For instance, it's common practice to scrub a user's social media presence if they're a suspect or have been arrested in a violent event like a mass shooting. Entities like YouTube use software programs to remove content that isn't consistent with the platform's views (for example, pro-Isis videos) and this is often done before the objectional videos have even aired.
Terms of Service Violations
There are several ways to get banned from social media sites by, for example, trolling, submitting self-promotional links or computer-generated spam, or posting sexually-explicit or violent material. However, these practices often overlap with the more general terms of service violations.
By becoming a user of any social media platform, you agree to the company's terms of service, which are the rules of how a user should conduct themselves on the site. When users violate a company's terms of service, the company can remove your account for any reason. Additionally, the companies have the authority to change or alter their terms of service at any time without informing users.
Terms of service violations are not only important because they allow for the removal of content from a website, but the violations also trigger the Computer Abuse and Fraud Act.
The Computer Abuse and Fraud Act
The Computer Abuse and Fraud Act (CFAA) is a broad federal law that criminalizes numerous activities related to computers and computer networks. The CFAA is not only a criminal law, but also gives private individuals and corporations the right to sue to recover damages.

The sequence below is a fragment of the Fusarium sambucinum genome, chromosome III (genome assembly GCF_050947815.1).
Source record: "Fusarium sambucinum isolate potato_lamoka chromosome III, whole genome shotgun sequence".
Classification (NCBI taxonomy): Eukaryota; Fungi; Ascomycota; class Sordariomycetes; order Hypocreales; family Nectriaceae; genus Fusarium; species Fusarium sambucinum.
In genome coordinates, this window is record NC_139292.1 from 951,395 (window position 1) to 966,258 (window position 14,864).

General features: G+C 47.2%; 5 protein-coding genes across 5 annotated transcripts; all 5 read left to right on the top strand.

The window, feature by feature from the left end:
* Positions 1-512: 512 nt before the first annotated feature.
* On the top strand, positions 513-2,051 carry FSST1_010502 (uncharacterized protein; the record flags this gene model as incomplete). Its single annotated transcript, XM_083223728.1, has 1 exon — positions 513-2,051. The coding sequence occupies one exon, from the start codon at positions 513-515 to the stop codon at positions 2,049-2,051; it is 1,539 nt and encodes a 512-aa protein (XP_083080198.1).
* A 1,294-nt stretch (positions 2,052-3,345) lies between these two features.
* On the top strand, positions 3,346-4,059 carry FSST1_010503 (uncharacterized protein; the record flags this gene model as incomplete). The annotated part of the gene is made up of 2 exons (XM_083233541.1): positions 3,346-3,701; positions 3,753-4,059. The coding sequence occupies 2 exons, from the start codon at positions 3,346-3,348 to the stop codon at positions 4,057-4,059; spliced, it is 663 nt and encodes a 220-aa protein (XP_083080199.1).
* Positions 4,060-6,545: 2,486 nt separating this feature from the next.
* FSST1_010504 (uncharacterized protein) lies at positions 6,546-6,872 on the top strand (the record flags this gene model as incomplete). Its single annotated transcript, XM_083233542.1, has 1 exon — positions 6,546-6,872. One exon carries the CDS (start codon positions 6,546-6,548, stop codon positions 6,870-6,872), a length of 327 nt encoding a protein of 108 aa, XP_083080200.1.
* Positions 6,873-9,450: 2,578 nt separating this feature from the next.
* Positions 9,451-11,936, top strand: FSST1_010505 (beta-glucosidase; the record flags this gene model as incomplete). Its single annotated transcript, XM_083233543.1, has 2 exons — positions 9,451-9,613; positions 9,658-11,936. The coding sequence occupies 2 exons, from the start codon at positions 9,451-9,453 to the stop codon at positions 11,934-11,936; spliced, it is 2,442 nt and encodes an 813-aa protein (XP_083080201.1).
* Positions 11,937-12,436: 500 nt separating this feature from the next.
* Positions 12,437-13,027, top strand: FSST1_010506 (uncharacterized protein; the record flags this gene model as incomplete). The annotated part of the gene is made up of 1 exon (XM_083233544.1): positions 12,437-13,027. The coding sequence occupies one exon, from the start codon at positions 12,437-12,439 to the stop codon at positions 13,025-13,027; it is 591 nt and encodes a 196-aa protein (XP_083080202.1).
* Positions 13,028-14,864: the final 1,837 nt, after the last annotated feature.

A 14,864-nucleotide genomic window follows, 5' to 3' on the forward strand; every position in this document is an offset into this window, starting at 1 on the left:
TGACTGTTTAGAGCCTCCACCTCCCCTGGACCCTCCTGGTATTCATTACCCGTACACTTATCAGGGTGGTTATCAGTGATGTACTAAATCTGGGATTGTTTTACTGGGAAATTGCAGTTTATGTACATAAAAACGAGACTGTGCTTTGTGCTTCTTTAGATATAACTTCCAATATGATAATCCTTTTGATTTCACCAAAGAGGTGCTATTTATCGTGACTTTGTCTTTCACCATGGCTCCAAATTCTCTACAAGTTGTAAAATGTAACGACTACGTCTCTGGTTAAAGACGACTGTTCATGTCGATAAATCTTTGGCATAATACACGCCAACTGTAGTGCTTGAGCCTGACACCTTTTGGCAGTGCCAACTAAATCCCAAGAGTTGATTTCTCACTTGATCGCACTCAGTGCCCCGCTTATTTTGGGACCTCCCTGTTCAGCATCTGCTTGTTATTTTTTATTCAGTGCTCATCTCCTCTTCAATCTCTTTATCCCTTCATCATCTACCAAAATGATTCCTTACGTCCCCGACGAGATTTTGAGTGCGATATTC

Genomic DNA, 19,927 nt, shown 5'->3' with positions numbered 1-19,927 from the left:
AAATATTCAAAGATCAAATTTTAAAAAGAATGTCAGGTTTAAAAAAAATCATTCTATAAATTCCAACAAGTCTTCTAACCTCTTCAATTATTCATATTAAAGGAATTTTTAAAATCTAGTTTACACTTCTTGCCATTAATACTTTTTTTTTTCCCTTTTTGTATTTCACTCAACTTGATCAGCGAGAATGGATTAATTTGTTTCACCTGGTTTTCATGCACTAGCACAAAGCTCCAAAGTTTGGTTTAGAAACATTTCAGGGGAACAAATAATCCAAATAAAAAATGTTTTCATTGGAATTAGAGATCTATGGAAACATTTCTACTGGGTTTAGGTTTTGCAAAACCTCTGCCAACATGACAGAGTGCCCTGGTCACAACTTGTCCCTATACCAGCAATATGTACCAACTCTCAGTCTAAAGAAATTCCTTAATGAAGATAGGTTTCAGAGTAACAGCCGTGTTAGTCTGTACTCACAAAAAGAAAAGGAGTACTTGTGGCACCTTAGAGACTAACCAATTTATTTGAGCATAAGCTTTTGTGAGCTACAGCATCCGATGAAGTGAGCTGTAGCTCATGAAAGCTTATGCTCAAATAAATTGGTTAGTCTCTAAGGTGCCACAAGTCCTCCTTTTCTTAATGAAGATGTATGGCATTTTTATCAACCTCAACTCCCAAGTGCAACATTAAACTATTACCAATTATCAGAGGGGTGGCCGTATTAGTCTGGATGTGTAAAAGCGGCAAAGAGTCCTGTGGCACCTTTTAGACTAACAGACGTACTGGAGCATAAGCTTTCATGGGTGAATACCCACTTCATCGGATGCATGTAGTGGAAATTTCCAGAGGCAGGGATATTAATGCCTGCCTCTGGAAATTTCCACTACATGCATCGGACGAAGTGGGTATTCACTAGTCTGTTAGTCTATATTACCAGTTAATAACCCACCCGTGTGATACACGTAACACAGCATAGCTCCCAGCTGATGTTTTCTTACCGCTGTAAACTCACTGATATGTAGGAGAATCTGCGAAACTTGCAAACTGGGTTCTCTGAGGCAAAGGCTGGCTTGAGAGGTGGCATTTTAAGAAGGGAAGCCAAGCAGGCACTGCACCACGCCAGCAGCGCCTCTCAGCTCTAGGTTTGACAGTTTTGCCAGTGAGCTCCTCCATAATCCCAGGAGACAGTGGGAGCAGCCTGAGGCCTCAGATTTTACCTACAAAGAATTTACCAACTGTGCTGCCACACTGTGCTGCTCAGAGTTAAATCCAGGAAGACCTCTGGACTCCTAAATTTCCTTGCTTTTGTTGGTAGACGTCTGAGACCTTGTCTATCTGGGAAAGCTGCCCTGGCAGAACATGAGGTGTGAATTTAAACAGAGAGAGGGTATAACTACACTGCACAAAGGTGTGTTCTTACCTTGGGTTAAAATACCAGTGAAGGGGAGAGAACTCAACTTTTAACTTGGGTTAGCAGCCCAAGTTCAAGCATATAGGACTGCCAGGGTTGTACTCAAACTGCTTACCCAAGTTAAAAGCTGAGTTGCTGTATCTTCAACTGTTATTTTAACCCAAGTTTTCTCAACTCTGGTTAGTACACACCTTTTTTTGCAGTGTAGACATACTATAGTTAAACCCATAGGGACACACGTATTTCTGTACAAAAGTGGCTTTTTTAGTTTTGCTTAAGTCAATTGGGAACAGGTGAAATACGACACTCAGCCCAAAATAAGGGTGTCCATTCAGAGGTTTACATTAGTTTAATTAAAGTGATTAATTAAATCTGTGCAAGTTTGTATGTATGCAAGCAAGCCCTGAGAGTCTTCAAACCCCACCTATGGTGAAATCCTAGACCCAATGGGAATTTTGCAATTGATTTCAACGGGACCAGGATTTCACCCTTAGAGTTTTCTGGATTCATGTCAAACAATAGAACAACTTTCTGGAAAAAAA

The Act forbids anyone from accessing a computer "without authorization." The courts have interpreted this to mean that violating a company's terms of service is equivalent to "accessing that company's computers without authorization." Because the law threatens to burden free expression conduct (such as journalists or researchers using automated web browsing tools), some critics, including free speech advocates have voiced criticism of the CFAA's role in social media censorship.
Social Media Censorship Concerns
Obviously social media firms have a legal right to restrict content on their sites; but this works both ways. Consumers have the right to avoid their services and go to other platforms if they don't like a social network's censorship practices. However, platforms like Facebook, Instagram, Twitter, and YouTube dominate the industry, so there are not too many other places to go.